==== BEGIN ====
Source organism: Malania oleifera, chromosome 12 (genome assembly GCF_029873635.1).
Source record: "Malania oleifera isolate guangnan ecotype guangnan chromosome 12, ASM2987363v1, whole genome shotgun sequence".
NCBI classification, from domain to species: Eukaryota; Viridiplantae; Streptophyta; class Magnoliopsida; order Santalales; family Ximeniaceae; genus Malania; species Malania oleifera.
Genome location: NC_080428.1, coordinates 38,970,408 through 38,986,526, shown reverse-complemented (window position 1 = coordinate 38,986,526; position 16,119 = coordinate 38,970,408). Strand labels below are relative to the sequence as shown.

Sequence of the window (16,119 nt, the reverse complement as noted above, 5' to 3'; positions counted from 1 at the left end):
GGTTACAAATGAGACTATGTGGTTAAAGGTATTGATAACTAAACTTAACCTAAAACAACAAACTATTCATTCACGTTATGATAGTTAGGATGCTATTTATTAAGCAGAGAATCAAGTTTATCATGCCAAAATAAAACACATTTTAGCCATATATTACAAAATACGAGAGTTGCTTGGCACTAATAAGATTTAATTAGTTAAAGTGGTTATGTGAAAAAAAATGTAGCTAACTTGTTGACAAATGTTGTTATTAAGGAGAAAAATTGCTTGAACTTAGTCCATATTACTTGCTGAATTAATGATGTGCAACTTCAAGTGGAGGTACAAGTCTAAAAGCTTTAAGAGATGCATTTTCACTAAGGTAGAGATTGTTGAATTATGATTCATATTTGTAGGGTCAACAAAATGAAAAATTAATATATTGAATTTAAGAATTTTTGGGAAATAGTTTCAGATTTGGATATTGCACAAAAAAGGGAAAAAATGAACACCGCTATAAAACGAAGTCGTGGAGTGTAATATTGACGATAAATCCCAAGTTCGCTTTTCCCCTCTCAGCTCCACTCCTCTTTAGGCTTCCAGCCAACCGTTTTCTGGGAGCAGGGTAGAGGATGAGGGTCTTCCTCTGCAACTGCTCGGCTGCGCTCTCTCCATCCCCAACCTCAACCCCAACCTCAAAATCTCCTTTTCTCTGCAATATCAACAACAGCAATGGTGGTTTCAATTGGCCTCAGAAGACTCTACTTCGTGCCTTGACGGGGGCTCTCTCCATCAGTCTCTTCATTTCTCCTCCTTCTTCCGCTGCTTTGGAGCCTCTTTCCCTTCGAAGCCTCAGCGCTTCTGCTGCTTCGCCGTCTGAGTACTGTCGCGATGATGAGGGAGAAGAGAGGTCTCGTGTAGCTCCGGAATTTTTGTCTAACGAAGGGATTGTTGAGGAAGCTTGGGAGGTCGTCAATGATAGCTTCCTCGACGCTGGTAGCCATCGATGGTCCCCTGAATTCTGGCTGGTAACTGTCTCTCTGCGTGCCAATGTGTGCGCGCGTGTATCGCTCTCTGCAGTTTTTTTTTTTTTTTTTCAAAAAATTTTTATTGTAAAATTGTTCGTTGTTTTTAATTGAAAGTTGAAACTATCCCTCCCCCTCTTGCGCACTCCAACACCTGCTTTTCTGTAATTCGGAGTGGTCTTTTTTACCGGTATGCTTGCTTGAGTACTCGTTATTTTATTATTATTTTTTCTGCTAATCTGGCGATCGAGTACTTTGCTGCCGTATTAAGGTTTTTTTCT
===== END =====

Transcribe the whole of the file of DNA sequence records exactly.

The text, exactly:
Source organism: Malania oleifera, chromosome 12 (genome assembly GCF_029873635.1).
Source record: "Malania oleifera isolate guangnan ecotype guangnan chromosome 12, ASM2987363v1, whole genome shotgun sequence".
NCBI classification, from domain to species: Eukaryota; Viridiplantae; Streptophyta; class Magnoliopsida; order Santalales; family Ximeniaceae; genus Malania; species Malania oleifera.
Genome location: NC_080428.1, coordinates 38,970,408 through 38,986,526, shown reverse-complemented (window position 1 = coordinate 38,986,526; position 16,119 = coordinate 38,970,408). Strand labels below are relative to the sequence as shown.

Sequence of the window (16,119 nt, the reverse complement as noted above, 5' to 3'; positions counted from 1 at the left end):
GGTTACAAATGAGACTATGTGGTTAAAGGTATTGATAACTAAACTTAACCTAAAACAACAAACTATTCATTCACGTTATGATAGTTAGGATGCTATTTATTAAGCAGAGAATCAAGTTTATCATGCCAAAATAAAACACATTTTAGCCATATATTACAAAATACGAGAGTTGCTTGGCACTAATAAGATTTAATTAGTTAAAGTGGTTATGTGAAAAAAAATGTAGCTAACTTGTTGACAAATGTTGTTATTAAGGAGAAAAATTGCTTGAACTTAGTCCATATTACTTGCTGAATTAATGATGTGCAACTTCAAGTGGAGGTACAAGTCTAAAAGCTTTAAGAGATGCATTTTCACTAAGGTAGAGATTGTTGAATTATGATTCATATTTGTAGGGTCAACAAAATGAAAAATTAATATATTGAATTTAAGAATTTTTGGGAAATAGTTTCAGATTTGGATATTGCACAAAAAAGGGAAAAAATGAACACCGCTATAAAACGAAGTCGTGGAGTGTAATATTGACGATAAATCCCAAGTTCGCTTTTCCCCTCTCAGCTCCACTCCTCTTTAGGCTTCCAGCCAACCGTTTTCTGGGAGCAGGGTAGAGGATGAGGGTCTTCCTCTGCAACTGCTCGGCTGCGCTCTCTCCATCCCCAACCTCAACCCCAACCTCAAAATCTCCTTTTCTCTGCAATATCAACAACAGCAATGGTGGTTTCAATTGGCCTCAGAAGACTCTACTTCGTGCCTTGACGGGGGCTCTCTCCATCAGTCTCTTCATTTCTCCTCCTTCTTCCGCTGCTTTGGAGCCTCTTTCCCTTCGAAGCCTCAGCGCTTCTGCTGCTTCGCCGTCTGAGTACTGTCGCGATGATGAGGGAGAAGAGAGGTCTCGTGTAGCTCCGGAATTTTTGTCTAACGAAGGGATTGTTGAGGAAGCTTGGGAGGTCGTCAATGATAGCTTCCTCGACGCTGGTAGCCATCGATGGTCCCCTGAATTCTGGCTGGTAACTGTCTCTCTGCGTGCCAATGTGTGCGCGCGTGTATCGCTCTCTGCAGTTTTTTTTTTTTTTTTTCAAAAAATTTTTATTGTAAAATTGTTCGTTGTTTTTAATTGAAAGTTGAAACTATCCCTCCCCCTCTTGCGCACTCCAACACCTGCTTTTCTGTAATTCGGAGTGGTCTTTTTTACCGGTATGCTTGCTTGAGTACTCGTTATTTTATTATTATTTTTTCTGCTAATCTGGCGATCGAGTACTTTGCTGCCGTATTAAGGTTTTTTTCT